Summary: How Microsoft’s lack of desire to secure (maybe inability) affects the Internet — as newly-assembled links
• Does Microsoft care about their customers’ security? (on this latest negligence/liability issue, see [1, 2])
A few days before the launching of Microsoft’s last operating system, FSFE wondered about users’ security since an important vulnerability has been silently ignored. I then asked myself the question, in what way Free Software is different regarding security?
It appears that our allegations were true and should have been taken seriously. As an article in Computerworld reports, Microsoft finally issued a security advisory about that high-risk vulnerability three days ago. The problem is still not fixed though.
What’s important there is that this vulnerability already triggered a warning (en) by the BSI agency more than a month ago! Despite the consequences, Microsoft meanwhile decided not to tell its customers in order to avoid bad publicity around the launching of Windows7.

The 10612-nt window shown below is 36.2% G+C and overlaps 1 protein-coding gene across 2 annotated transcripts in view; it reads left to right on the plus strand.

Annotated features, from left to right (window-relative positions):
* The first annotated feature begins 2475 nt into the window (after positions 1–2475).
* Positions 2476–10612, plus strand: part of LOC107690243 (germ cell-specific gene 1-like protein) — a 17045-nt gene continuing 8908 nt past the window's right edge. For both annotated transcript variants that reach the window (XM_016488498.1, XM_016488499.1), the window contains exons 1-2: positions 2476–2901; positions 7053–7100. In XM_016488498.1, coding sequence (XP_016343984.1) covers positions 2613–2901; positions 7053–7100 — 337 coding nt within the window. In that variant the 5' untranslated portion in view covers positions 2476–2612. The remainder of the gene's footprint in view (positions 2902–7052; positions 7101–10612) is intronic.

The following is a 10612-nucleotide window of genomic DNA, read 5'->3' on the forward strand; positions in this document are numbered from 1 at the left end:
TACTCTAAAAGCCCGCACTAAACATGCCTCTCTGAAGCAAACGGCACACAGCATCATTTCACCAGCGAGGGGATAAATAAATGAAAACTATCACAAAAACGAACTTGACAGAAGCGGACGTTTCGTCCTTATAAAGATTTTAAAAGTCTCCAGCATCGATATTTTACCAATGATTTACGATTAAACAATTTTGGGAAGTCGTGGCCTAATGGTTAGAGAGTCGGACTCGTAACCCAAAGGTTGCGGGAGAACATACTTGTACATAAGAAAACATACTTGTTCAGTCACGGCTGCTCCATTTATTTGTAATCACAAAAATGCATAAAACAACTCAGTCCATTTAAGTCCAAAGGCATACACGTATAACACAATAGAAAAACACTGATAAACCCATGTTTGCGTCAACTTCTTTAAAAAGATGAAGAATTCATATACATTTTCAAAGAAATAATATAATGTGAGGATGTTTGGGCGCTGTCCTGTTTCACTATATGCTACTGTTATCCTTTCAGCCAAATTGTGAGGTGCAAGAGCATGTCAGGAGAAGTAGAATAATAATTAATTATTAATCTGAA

Nearly 80 percent of security products fail to perform as intended when first tested and generally require two or more cycles of testing before achieving certification, according to a new ICSA Labs report. The “ICSA Labs Product Assurance Report” – co-authored by the Verizon Business Data Breach Investigations Report research team – details lessons gleaned from testing thousands of security products over 20 years.
The report found the number one reason why a product fails during initial testing is that it doesn’t adequately perform as intended. Across seven product categories core product functionality accounted for 78 percent of initial test failures. For example, an anti-virus product failing to prevent infection and for firewalls or an IPS product not filtering malicious traffic.
Compiled by security firm McAfee, it bases its conclusion on analysis of recent net-based attacks.
Over five days, 487,340 unique IP addresses reported to the ad-hoc server. Using findings derived from last year’s take-down of the separate Srizbi botnet, FireEye estimates that the figure translates to 248,590 unique machines.
London’s Southwark Crown Court on Friday imposed sentences of as much as 4 and a half years on the men. According to IDG News, they used a trojan known as PSP2-BBB to stealthily monitor victims’ browsers. It inserted special fields into banking pages that asked for sensitive information and then sent it to the criminals when the user complied.